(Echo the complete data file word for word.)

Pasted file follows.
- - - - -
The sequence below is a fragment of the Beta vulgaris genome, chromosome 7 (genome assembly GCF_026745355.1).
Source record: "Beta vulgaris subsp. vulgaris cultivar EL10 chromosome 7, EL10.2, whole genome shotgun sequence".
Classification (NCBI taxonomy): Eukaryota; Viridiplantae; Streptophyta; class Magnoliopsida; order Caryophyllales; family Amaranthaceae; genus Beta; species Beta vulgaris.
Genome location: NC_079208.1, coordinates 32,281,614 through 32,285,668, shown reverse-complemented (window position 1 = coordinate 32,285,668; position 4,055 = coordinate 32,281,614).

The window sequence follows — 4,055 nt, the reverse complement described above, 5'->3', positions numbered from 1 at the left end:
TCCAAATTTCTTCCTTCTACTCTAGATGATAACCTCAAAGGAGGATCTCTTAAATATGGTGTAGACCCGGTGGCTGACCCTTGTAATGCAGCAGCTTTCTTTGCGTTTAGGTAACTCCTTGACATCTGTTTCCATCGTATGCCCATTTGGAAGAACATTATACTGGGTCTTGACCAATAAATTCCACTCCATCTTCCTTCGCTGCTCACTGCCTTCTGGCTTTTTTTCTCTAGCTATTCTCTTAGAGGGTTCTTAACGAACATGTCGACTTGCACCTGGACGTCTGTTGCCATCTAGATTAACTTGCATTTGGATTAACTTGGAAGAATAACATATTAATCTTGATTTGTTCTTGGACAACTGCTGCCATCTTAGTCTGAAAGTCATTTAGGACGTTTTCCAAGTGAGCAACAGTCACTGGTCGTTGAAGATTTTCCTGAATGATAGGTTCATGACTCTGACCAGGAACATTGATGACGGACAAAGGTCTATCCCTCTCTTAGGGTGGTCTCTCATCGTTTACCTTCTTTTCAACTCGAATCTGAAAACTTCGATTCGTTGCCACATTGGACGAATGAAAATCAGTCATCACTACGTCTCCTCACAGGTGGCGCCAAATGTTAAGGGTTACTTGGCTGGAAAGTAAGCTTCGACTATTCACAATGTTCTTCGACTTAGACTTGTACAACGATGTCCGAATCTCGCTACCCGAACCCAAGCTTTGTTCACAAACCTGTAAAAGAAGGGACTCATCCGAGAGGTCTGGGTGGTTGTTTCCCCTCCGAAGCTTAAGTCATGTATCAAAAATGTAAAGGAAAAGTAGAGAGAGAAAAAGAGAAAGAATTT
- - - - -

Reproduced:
The sequence below is a fragment of the Beta vulgaris genome, chromosome 7 (genome assembly GCF_026745355.1).
Source record: "Beta vulgaris subsp. vulgaris cultivar EL10 chromosome 7, EL10.2, whole genome shotgun sequence".
Classification (NCBI taxonomy): Eukaryota; Viridiplantae; Streptophyta; class Magnoliopsida; order Caryophyllales; family Amaranthaceae; genus Beta; species Beta vulgaris.
Genome location: NC_079208.1, coordinates 32,281,614 through 32,285,668, shown reverse-complemented (window position 1 = coordinate 32,285,668; position 4,055 = coordinate 32,281,614).

The window sequence follows — 4,055 nt, the reverse complement described above, 5'->3', positions numbered from 1 at the left end:
TCCAAATTTCTTCCTTCTACTCTAGATGATAACCTCAAAGGAGGATCTCTTAAATATGGTGTAGACCCGGTGGCTGACCCTTGTAATGCAGCAGCTTTCTTTGCGTTTAGGTAACTCCTTGACATCTGTTTCCATCGTATGCCCATTTGGAAGAACATTATACTGGGTCTTGACCAATAAATTCCACTCCATCTTCCTTCGCTGCTCACTGCCTTCTGGCTTTTTTTCTCTAGCTATTCTCTTAGAGGGTTCTTAACGAACATGTCGACTTGCACCTGGACGTCTGTTGCCATCTAGATTAACTTGCATTTGGATTAACTTGGAAGAATAACATATTAATCTTGATTTGTTCTTGGACAACTGCTGCCATCTTAGTCTGAAAGTCATTTAGGACGTTTTCCAAGTGAGCAACAGTCACTGGTCGTTGAAGATTTTCCTGAATGATAGGTTCATGACTCTGACCAGGAACATTGATGACGGACAAAGGTCTATCCCTCTCTTAGGGTGGTCTCTCATCGTTTACCTTCTTTTCAACTCGAATCTGAAAACTTCGATTCGTTGCCACATTGGACGAATGAAAATCAGTCATCACTACGTCTCCTCACAGGTGGCGCCAAATGTTAAGGGTTACTTGGCTGGAAAGTAAGCTTCGACTATTCACAATGTTCTTCGACTTAGACTTGTACAACGATGTCCGAATCTCGCTACCCGAACCCAAGCTTTGTTCACAAACCTGTAAAAGAAGGGACTCATCCGAGAGGTCTGGGTGGTTGTTTCCCCTCCGAAGCTTAAGTCATGTATCAAAAATGTAAAGGAAAAGTAGAGAGAGAAAAAGAGAAAGAATTT